Egg recall due to possible Salmonella

The NSW Food Authority advises that the following eggs are being voluntarily recalled by ‘Steve’s Farm Fresh Eggs’ because they may be contaminated with Salmonella Enteritidis (SE):

· Fresh Eggs From My Farm 12 Free Range Eggs 700g

· Fresh Eggs From My Farm Cage Eggs 700g

The Best Before date on the cartons is 6-5-2019.

The eggs were sold through butchers, cafes and independent stores primarily in western Sydney.

Consumers are advised they should not eat the eggs and to dispose of them in the garbage or return them to the place of purchase for a full refund. Proof of purchase is not required for recalled products.

CEO of the NSW Food Authority Dr Lisa Szabo said consumers may be aware of a higher number of SE related egg recalls in recent weeks due to the cluster of interconnected egg farms across the state.

“This is one of a number of recent recalls that are related to the detection of this particular organism”, Dr Szabo said.

“SE is a particular strain of Salmonella that we haven’t seen linked to NSW eggs before.

“We are working with the NSW Department of Primary Industries (DPI) to actively target it through increased surveillance and testing, in cooperation with the egg industry.

“To date we have identified seven affected premises in NSW.

“Salmonella can be spread from property to property through the movement of produce, equipment, feed, rodents, people and vehicles.

As part of its response NSW DPI has increased surveillance and monitoring at poultry farms and where necessary has issued biosecurity directions to individual properties, including the quarantine of premises to stop movement of eggs into the marketplace.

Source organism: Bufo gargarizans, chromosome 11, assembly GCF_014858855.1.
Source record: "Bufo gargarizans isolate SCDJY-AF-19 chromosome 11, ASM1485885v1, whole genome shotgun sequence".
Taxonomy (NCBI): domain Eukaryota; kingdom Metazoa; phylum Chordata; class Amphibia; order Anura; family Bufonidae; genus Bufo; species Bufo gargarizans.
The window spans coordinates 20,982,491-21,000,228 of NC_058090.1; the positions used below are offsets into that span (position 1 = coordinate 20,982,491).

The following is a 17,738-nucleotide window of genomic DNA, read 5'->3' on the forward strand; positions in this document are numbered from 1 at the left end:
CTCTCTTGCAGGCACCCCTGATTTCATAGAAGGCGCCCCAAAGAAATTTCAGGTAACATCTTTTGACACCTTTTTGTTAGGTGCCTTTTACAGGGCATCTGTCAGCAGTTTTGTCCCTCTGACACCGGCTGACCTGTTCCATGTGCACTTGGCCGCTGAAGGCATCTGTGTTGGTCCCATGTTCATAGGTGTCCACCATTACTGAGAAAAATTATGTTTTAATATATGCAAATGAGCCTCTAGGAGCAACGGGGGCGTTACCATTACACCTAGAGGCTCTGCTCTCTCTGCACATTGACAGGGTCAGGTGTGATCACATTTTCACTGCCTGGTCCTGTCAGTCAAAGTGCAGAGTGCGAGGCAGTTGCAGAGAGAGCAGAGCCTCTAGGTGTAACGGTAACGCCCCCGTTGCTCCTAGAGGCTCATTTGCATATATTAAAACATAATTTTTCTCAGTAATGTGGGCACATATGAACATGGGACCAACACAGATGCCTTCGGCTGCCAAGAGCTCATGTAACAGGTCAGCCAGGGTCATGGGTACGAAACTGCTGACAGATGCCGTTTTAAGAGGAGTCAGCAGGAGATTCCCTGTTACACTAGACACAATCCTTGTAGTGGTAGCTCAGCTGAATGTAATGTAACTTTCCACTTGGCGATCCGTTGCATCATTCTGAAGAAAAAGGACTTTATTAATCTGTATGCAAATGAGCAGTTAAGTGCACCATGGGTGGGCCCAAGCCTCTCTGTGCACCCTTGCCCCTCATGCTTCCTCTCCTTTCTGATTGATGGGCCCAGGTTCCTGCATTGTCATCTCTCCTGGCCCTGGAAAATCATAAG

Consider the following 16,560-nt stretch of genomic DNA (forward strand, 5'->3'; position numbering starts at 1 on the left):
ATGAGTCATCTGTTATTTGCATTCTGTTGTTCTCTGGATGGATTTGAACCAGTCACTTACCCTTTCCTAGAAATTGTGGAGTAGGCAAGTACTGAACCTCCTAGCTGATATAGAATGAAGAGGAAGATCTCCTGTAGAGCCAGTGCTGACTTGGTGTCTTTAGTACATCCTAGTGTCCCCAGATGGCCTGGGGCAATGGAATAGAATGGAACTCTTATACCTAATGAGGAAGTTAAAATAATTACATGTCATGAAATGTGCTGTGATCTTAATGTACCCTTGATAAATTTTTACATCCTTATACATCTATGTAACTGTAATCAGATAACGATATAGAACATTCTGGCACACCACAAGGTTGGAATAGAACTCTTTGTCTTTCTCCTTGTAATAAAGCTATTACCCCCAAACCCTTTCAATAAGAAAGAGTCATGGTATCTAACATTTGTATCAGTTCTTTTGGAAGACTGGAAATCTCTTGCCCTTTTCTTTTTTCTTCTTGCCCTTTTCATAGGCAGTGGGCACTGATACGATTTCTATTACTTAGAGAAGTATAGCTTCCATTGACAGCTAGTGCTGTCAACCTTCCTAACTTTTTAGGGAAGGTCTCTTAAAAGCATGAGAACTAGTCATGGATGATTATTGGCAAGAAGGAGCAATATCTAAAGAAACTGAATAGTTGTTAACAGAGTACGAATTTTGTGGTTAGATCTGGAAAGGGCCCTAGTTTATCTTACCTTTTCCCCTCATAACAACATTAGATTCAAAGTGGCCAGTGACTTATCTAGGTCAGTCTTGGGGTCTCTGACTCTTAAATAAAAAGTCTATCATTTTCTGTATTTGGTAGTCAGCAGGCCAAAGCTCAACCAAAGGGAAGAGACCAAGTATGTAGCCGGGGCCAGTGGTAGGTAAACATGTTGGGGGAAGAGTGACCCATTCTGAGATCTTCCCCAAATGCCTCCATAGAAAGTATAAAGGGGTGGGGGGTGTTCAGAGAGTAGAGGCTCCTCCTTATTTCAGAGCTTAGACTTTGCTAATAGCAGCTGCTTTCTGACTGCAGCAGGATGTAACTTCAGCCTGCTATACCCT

“All other eggs are safe to eat, provided people exercise the usual safe food handling precautions for eggs and other special care foods.

“Consumers can rest assured NSW has strong systems in place at all points along the food supply chain, from paddock to plate, to help reduce the risk of Salmonella from eggs,” Dr Szabo said

“The recall of foods, in the event there is a food safety risk, is a normal and routine part of a business’ food safety system.”

Salmonella Enteritidis (SE) is a bacterial disease of poultry, and consumption of infected eggs can present a high-risk of causing foodborne illness – which can be particularly severe for people who are elderly (over the age of 70), young children, and those with a weakened immune system.

NSW Health advises that since mid-2018 there have been 166 human, locally acquired SE cases in NSW.

To minimise food safety risks eggs should be cooked thoroughly, this means they are cooked until whites are completely firm and yolk begins to thicken.

Salmonellosis symptoms include fever, headache, diarrhoea, abdominal pain, nausea and vomiting. Symptoms usually start around six to 72 hours after the contaminated food is eaten and usually last for four to seven days but can continue for much longer.

If you have immediate health concerns you should contact your medical professional in the first instance.

/Public Release.